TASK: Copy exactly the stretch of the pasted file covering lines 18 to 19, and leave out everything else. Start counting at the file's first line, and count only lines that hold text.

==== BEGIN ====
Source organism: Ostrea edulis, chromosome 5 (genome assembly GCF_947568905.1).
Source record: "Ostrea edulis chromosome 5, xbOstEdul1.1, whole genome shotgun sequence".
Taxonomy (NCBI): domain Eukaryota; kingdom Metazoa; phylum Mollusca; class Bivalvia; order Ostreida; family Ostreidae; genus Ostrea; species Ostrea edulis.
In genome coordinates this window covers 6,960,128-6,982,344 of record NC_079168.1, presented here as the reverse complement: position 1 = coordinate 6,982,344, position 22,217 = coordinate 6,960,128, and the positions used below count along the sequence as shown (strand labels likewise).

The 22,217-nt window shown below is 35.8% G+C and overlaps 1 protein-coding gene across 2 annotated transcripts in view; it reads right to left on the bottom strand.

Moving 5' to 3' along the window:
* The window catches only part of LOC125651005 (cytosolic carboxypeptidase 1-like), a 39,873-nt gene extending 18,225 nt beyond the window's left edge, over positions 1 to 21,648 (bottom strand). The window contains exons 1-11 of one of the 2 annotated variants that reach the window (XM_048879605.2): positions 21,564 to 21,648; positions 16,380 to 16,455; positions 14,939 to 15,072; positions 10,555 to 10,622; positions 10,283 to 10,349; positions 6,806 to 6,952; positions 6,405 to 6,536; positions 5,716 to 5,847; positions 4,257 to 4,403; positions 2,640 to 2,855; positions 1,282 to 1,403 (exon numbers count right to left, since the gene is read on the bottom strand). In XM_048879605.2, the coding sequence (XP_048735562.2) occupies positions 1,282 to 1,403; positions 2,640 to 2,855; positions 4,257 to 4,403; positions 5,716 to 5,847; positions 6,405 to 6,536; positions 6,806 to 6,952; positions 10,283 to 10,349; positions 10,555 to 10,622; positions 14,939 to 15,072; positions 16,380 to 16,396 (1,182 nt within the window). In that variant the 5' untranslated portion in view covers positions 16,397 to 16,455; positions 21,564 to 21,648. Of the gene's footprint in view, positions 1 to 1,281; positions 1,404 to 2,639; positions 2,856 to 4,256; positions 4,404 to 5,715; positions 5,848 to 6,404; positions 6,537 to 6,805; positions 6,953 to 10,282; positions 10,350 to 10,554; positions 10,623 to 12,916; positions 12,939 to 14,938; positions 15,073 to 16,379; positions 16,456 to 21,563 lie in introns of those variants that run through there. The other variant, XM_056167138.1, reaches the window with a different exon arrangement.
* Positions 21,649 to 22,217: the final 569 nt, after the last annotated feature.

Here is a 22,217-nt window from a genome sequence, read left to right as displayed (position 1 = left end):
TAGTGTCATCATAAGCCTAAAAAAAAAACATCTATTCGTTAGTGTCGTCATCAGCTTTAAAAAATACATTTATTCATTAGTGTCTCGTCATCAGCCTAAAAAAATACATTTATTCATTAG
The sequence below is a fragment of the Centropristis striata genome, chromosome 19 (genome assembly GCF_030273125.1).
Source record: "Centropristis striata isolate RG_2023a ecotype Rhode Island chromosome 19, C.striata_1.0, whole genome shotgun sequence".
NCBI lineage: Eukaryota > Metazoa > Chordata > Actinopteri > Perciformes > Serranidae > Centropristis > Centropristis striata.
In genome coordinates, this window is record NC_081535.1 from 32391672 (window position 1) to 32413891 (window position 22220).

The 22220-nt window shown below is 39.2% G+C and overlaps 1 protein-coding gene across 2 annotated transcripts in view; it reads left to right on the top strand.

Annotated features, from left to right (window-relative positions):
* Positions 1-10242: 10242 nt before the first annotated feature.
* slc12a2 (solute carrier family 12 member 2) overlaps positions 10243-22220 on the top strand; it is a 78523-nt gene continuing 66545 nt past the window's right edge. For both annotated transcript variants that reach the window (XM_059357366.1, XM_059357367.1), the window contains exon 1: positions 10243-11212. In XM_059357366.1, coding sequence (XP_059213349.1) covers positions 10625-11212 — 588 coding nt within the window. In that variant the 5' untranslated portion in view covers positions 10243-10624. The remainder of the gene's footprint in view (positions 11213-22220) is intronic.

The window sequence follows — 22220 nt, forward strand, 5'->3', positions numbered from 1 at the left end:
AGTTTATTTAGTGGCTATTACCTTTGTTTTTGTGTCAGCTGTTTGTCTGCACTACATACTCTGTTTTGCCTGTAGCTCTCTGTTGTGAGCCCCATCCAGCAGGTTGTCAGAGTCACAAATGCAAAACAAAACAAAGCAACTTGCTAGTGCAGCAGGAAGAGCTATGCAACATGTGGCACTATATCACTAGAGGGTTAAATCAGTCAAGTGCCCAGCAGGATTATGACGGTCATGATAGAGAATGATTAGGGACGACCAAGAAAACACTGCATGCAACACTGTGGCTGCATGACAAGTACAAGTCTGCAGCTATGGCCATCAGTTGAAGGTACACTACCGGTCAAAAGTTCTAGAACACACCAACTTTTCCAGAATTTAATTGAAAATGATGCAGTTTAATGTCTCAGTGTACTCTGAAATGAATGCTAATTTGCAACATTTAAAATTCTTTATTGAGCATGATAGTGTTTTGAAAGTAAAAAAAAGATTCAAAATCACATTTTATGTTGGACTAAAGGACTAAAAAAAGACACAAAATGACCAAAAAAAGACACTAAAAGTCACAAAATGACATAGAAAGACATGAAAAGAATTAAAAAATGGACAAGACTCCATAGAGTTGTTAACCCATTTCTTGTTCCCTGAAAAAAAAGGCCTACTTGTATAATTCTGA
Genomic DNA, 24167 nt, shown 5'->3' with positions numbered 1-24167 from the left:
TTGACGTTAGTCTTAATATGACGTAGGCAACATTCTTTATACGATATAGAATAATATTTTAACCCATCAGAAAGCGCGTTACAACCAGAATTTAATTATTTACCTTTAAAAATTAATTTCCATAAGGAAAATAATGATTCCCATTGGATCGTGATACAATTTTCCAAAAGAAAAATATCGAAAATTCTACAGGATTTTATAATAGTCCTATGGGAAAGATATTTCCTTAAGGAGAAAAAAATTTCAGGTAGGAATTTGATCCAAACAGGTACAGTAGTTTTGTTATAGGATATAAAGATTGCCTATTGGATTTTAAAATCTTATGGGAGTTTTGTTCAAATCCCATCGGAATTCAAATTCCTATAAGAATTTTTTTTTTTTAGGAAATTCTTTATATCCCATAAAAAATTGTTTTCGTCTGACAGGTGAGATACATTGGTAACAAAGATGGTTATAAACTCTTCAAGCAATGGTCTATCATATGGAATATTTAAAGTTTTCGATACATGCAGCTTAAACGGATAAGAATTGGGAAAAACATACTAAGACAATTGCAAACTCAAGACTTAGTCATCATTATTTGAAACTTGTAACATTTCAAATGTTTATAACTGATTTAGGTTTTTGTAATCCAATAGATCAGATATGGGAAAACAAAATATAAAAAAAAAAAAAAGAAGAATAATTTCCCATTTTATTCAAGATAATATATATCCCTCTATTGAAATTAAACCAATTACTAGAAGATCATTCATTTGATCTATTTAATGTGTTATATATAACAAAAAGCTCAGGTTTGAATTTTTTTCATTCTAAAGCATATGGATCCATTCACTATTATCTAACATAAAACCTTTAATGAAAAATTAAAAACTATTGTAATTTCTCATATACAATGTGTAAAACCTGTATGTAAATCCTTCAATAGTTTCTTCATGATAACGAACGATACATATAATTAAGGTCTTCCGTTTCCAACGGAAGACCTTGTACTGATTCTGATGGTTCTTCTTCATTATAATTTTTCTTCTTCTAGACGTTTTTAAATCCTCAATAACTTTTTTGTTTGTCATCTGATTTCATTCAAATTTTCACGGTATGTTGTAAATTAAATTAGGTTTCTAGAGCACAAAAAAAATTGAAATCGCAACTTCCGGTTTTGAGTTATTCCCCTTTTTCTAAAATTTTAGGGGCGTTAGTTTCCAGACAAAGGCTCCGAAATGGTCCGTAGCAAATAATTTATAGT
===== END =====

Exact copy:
* slc12a2 (solute carrier family 12 member 2) overlaps positions 10243-22220 on the top strand; it is a 78523-nt gene continuing 66545 nt past the window's right edge. For both annotated transcript variants that reach the window (XM_059357366.1, XM_059357367.1), the window contains exon 1: positions 10243-11212. In XM_059357366.1, coding sequence (XP_059213349.1) covers positions 10625-11212 — 588 coding nt within the window. In that variant the 5' untranslated portion in view covers positions 10243-10624. The remainder of the gene's footprint in view (positions 11213-22220) is intronic.

The window sequence follows — 22220 nt, forward strand, 5'->3', positions numbered from 1 at the left end: